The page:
AQUARIUMS

Home aquaria and inland commercial aquariums are a form of RAS where the water quality is very carefully controlled and the stocking density of fish is relatively low. In these systems the goal is to display the fish rather than producing food. However, biofilters and other forms of water treatment are still used to reduce the need to exchange water and to maintain water clarity.[22] Just like in traditional RAS water must be removed periodically to prevent nitrate and other toxic chemicals from building up in the system. Coastal aquariums often have high rates of water exchange and are typically not operated as a RAS due to their proximity to a large body of clean water.


Biofloc Aquaculture


Biofloc system was developed to improve the environmental control over the aquatic animal production. In aquaculture, the strong influential factors are the feed cost (accounting to 60% of the total production cost) and most limiting factor is the water/land availability. High stocking density and rearing of aquatic animals requires wastewater treatment. Biofloc system is a wastewater treatment which has gained vital importance as an approach in aquaculture.

The principle of this technique is the generation of nitrogen cycle by maintaining higher C: N ratio through stimulating heterotrophic microbial growth, which assimilates the nitrogenous waste that can be exploited by the cultured spices as a feed. The biofloc technology is not only effective in treating the waste but also grants nutrition to the aquatic animal.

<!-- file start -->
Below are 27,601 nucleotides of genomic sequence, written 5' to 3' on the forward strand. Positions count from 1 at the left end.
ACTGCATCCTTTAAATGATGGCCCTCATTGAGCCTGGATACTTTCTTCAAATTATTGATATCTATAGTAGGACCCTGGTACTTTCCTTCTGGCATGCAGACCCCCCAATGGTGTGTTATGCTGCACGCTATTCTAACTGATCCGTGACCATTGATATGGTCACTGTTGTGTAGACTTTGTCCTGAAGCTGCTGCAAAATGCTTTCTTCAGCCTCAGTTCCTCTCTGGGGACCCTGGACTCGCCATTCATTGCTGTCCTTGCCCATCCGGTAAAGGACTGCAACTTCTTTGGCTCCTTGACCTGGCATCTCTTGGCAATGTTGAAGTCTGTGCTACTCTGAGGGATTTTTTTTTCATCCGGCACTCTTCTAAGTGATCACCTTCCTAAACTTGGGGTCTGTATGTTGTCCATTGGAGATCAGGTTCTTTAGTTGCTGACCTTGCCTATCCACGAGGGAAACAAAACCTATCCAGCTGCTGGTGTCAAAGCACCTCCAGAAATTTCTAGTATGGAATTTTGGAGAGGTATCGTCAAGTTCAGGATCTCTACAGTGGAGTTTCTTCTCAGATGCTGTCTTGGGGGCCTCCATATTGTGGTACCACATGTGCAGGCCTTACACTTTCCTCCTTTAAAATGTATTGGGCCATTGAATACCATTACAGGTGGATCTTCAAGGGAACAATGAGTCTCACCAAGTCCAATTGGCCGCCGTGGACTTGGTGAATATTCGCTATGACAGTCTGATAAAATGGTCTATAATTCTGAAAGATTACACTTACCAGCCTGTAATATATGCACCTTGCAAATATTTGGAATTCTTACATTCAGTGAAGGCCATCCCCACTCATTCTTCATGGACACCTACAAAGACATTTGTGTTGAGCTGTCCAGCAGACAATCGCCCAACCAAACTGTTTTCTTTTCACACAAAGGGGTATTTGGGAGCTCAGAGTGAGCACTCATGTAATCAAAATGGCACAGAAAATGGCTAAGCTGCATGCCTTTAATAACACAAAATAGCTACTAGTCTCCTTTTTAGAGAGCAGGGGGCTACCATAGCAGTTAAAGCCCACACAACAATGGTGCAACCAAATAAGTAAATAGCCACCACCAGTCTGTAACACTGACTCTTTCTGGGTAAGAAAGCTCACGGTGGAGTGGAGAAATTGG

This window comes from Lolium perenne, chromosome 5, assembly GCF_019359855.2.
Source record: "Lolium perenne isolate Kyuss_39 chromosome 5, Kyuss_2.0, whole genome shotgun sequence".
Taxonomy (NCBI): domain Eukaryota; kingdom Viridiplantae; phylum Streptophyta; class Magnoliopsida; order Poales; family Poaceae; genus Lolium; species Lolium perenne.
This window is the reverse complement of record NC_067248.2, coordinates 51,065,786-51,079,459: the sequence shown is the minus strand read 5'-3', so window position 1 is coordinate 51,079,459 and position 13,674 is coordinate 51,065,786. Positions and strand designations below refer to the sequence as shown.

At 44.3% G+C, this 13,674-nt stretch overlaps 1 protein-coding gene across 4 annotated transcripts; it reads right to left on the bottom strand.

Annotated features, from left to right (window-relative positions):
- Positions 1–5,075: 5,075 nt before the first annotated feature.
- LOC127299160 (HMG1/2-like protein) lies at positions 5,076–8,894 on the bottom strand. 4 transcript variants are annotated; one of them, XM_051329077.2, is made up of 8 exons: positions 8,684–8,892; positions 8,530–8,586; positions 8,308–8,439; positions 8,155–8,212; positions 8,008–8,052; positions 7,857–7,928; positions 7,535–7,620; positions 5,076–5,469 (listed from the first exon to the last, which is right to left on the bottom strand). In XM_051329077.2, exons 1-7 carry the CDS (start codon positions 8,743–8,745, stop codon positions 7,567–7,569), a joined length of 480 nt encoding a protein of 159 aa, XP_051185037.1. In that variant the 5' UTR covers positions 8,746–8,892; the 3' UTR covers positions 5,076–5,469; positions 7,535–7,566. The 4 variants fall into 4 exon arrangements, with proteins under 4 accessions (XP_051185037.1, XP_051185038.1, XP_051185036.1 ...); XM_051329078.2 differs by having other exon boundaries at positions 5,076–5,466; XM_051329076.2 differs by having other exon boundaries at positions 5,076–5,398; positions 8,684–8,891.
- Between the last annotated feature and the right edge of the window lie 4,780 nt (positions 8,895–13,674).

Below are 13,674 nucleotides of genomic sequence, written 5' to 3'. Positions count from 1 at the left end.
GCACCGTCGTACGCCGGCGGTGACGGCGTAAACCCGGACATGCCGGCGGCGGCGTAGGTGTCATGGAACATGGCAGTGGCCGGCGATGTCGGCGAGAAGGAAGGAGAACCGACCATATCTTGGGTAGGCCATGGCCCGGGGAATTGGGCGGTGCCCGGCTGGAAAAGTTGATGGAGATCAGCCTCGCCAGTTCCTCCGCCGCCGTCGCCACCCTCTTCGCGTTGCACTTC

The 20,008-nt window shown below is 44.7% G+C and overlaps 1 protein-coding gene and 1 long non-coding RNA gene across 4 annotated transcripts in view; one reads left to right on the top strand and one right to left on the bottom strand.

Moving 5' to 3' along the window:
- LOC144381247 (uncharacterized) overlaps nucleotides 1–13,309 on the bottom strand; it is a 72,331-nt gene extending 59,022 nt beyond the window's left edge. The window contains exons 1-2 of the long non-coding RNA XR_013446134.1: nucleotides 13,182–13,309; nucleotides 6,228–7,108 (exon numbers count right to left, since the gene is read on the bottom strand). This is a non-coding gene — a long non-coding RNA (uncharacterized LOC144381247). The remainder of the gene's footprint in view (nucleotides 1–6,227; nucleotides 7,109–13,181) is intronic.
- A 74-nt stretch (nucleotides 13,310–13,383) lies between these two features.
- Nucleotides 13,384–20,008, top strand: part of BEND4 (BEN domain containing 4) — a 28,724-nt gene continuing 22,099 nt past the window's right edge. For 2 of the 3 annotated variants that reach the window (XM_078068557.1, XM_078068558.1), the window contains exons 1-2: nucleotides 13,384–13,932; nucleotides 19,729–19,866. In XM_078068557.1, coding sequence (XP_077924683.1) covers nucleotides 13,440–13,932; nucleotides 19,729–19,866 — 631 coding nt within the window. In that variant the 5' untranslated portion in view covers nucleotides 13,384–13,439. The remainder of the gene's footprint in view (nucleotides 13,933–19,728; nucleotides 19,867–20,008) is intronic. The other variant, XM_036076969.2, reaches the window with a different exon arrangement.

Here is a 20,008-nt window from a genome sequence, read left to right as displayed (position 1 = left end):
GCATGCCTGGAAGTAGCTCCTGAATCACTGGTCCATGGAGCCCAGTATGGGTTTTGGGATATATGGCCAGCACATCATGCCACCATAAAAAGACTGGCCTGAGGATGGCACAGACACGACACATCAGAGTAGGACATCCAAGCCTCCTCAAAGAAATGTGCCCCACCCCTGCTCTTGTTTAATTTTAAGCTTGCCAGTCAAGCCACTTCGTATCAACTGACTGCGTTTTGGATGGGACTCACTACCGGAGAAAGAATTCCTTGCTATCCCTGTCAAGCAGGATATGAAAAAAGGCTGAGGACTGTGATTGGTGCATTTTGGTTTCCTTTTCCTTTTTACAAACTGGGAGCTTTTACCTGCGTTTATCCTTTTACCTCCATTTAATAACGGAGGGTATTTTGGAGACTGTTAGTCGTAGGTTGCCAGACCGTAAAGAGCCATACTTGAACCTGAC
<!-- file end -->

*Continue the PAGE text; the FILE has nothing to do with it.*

The higher C : N is maintained through the addition of carbohydrate source (molasses) and the water quality is improved through the production of high quality single cell microbial protein. In such condition, dense microorganisms develop and function both as bioreactor controlling water quality and protein food source. Immobilization of toxic nitrogen species occurs more rapidly in bioflocs because the growth rate and microbial production per unit substrate of heterotrophs are ten-times greater than that of the autotrophic nitrifying bacteria. This technology is based on the principle of flocculation within the system.

The biofloc technology has been implemented in shrimp farming due to its bottom dwelling habit and resistance to environmental changes. Studies have been conducted to assess the larval growth and reproductive performance of shrimps and Nile tilapia. An improved breeding performance was observed in shrimp reared in the biofloc system when compared to that of normal culture practices. Similarly improved larval growth performance was also noticed.